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Mobile device admins can integrate Google Android support into their enterprise mobility management tools with Android Enterprise APIs, which can provide IT with more configurations and features to manage mobile devices.
These APIs provide a range of management functions, many of which improve end-user security or the mobile user experience. IT can secure data and configure on-device browsers and applications with Android Enterprise, but some of these management functions only work under certain conditions.
The Android Enterprise APIs enable admins to perform tasks such as delaying updates and deploying private applications for Android OS in an enterprise mobility management (EMM) tool.
Managing updates with Android Enterprise
Managing Android updates used to be a struggle, but admins now have full control over when and how to deploy updates. IT pros can define OS updates to run immediately or during set hours.
If a major Android OS upgrade is on the way and an organization needs more time to test internal applications, IT can postpone updates up to 30 days for devices running Android 8.0 and below, or up to 90 days for devices running Android 9.0 and later. Google, however, requires a 60-day cooling period after a 90-day period of postponing updates. This mandatory period overrides any further delays to ensure that IT can't postpone updates indefinitely.
For other update scenarios, IT only needs to determine whether or not to push updates as soon as they're available. IT can push updates out immediately to devices that run dual partitions; the changes will appear on the updated partitions after the next normal reboot of the device.
Running updates on a set schedule would benefit devices running a single partition, which reboot immediately after an update. IT should choose a time to run these updates when users likely won't be on their devices; late at night and early in the morning are generally the best options.
IT has similar options for application updates. For applications, however, IT has the benefit of defining when updates may happen: over a mobile data connection or only on Wi-Fi.
IT should ideally look to require apps to update as soon as possible because old versions may have bugs, vulnerabilities or other issues. At the same time, frequently updating applications over a cellular network can ramp up costs in some cases. The Wi-Fi-only option prevents that.
Advanced data loss prevention features
Unlike fully managed devices, Android devices with a work profile store corporate data in an isolated, encrypted area on the disk with applications running in a separate profile.
Data loss prevention determines what data can move back and forth from the work profile. IT can implement the following commands:
- prevent copy and paste between work and personal profiles;
- redact lock screen notifications;
- deny screenshots for work profile applications;
- deny access to work documents from personal apps; and
- deny sharing work documents with personal apps.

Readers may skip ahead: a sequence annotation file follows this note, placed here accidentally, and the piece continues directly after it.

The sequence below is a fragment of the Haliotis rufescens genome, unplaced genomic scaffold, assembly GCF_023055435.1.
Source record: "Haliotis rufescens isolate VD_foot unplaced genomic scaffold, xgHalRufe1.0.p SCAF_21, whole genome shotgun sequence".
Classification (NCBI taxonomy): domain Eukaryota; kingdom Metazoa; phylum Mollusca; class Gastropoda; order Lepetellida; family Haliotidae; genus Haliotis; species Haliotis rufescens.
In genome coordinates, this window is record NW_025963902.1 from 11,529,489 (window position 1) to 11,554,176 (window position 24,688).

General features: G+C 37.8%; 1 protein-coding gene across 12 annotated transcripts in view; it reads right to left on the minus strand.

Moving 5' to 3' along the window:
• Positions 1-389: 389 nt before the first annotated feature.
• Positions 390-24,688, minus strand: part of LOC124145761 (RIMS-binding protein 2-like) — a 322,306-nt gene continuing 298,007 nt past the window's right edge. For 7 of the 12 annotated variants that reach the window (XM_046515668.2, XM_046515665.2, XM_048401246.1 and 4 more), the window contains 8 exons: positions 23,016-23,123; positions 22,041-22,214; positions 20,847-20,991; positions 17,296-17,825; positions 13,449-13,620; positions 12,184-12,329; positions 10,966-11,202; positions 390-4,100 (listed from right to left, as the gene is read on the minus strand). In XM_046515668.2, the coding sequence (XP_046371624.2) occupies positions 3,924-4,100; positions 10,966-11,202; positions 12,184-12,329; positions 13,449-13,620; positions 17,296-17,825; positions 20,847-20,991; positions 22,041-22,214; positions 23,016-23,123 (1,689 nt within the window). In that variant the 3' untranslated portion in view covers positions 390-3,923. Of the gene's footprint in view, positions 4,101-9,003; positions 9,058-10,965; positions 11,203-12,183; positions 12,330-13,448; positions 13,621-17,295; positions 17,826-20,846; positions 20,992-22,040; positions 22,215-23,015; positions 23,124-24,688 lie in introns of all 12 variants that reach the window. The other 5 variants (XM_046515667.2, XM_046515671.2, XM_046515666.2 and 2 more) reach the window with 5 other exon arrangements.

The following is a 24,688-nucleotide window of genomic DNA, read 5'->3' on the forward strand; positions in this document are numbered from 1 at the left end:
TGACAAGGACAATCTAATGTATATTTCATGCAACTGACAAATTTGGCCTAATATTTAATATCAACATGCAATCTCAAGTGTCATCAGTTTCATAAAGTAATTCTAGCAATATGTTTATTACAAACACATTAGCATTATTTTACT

There are more capabilities, but these specific restrictions aim to prevent users from sharing work profile data. Redacted notifications ensure that users can only see work notifications once the device is unlocked, which prevents the device from displaying potentially sensitive information on an otherwise locked device.
Other management capabilities
Google Chrome browser management is one of the most impressive examples of Android Enterprise managed configurations. Android admins can set manual whitelists and blacklists and configure the Chrome proxy server. IT pros can run a blacklist if they want to ensure that users avoid a set list of sites. Whitelisting allows IT to set a list of acceptable sites for users to visit, and all other sites are blocked.
Android Enterprise features go beyond security, however. Google recently added the ability to manage in-house and web applications from the Google Play iframe, an application management console. This console requires support from the EMM tool, but if IT pros use Google Play iframe, they can take advantage of two very useful capabilities.
Web apps. Android Enterprise has not supported web shortcuts -- a handy feature for admins pushing intranet sites or useful corporate resources to devices -- since its inception. Web shortcuts are the equivalent of bookmarks that live on the home screen of devices. With the new Android Enterprise feature, however, IT can create and deploy web applications -- apps that run within a browser -- as if they were normal Google Play Store applications.
Private internal apps. IT can upload any private applications -- internal applications that aren't available in the app store -- to Google Play before deploying them. Previously, this process was lengthy and included a one-time fee of $25 for the first upload of a private application.
With Android Enterprise's new private app upload, deploying these applications only takes minutes and no longer requires the one-time developer fee. Apps published with this method are automatically restricted to the Android Enterprise organization ID associated with the organization's Android Enterprise account. IT can deploy apps almost immediately after the upload.
Part one of this series identified helpful features for reducing data leakage and improving authentication on Android devices.